How Can Public Health Agencies Prevent Infectious Diseases Among People Experiencing Homelessness? What we learned from three Centers of Excellence on Public Health and Homelessness

This entry is part 11 of 11 in the series Nov 2023

Public health agencies can prevent infectious diseases among people experiencing homelessness by strengthening partnerships, improving data systems and identifying the most pressing health needs of this population.

Homelessness and chronic homelessness in the U.S. have steadily increased over the last 6 years, reaching record highs in 2022. Infectious disease rates are also increasing among people experiencing homelessness. Existing challenges accessing public health and clinical care services – like limited transportation, administrative obstacles and prior negative experiences – can delay disease identification, treatment and mitigation. The COVID-19 pandemic made clear that there are ripe opportunities for state and local health departments to identify and respond to infectious disease needs among their unhoused population.

The CDC Foundation and CDC wanted to try an innovative approach: establish Centers of Excellence in Public Health and Homelessness (“Centers”) in 3 health departments. Lessons learned from these Centers are outlined in our JPHMP article, “Strengthening Public Health Capacity to Address Infectious Diseases: Lessons from three Centers of Excellence in Public Health and Homelessness.”

Centers of Excellence in Public Health and Homelessness

Click to Read the Article

The Centers were located in Seattle-King County, Washington; San Francisco, California; and the state of Minnesota. We selected these sites for their existing successes bridging homeless services and public health.

In Seattle-King County, WA, staff from Public Health Seattle-King County (PHSKC) conducted interviews and focus groups with internal and external partners to learn more about the infectious disease needs of their unhoused communities. These sessions highlighted interest in improving hygiene services, restroom access and air quality, and prioritizing harm reduction strategies and trauma-informed, culturally relevant behavioral health support. PHSKC continues to improve how they integrate housing status into their existing disease surveillance systems to identify, respond and prevent future infectious disease threats to people experiencing homelessness.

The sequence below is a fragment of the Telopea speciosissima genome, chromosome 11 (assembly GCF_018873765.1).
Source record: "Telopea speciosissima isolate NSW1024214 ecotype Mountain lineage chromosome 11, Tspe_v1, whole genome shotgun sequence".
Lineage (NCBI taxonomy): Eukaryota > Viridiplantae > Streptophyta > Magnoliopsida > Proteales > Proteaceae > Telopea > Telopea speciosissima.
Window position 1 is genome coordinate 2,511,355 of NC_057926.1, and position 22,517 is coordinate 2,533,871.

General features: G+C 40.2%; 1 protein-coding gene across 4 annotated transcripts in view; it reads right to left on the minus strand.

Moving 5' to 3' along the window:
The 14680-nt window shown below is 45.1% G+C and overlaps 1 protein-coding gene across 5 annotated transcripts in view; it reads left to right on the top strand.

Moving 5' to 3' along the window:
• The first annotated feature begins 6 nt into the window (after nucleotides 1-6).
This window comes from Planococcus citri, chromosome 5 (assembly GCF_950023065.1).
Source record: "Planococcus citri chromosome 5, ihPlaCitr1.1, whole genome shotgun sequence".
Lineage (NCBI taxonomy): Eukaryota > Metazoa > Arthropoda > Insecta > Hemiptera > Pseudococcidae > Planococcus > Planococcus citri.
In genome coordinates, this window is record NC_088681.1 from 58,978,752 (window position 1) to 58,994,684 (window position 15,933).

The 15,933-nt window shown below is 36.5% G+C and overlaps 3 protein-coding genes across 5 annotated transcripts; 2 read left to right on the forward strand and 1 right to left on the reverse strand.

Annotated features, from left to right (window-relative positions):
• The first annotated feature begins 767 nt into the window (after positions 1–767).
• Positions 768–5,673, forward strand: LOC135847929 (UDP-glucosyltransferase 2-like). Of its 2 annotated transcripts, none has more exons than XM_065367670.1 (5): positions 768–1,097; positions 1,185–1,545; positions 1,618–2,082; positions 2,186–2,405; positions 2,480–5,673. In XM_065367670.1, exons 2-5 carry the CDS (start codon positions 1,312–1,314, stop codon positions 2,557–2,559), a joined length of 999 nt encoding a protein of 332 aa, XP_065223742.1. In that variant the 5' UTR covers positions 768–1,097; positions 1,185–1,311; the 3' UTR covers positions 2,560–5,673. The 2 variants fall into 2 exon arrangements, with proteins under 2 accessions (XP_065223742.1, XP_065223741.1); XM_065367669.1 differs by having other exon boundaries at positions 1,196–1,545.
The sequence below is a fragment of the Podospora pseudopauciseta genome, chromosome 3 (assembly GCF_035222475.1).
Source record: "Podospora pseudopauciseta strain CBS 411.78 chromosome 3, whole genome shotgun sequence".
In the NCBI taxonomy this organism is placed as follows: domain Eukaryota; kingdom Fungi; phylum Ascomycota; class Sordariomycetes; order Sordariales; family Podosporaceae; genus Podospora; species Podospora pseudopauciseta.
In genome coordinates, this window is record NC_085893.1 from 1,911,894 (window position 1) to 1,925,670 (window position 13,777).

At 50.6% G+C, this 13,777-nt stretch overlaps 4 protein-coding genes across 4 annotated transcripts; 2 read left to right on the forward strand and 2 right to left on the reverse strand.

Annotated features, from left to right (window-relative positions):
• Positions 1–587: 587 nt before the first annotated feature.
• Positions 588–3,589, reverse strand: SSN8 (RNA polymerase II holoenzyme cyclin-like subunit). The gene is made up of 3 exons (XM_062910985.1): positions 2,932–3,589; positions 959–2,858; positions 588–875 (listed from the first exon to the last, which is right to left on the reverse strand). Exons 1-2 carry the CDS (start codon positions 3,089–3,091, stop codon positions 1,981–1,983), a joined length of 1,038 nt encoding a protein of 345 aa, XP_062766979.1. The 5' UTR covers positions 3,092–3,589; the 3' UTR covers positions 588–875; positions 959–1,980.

In partnership with the University of California, San Francisco, the San Francisco Department of Public Health focused on identifying gaps in disease reporting and treatment for people experiencing homelessness. This Center analyzed their data systems to identify opportunities to link siloed databases between public health and homeless services. They also developed three tools to better serve people experiencing homelessness in their community, including a model for conducting infectious disease-focused health fairs. They used this model to implement a community health fair and later mobilized the Center to guide MPox response for unhoused communities in San Francisco.

The Minnesota Department of Health (MDH) partnered with the Health, Homelessness and Criminal Justice Lab at the Hennepin Healthcare Research Institute to establish their Center. They formed an inclusive Advisory Group to guide their efforts to “promote policies that improve how homelessness programs address public health and how public health departments address homelessness.” MDH utilized their Center as a platform to conduct the state’s first homeless mortality study. This study revealed that people experiencing homelessness in Minnesota die at a rate that is 3 times higher than their housed counterparts. MDH continues to engage with the media and the public about their findings, with hopes that the study can be continued in the future.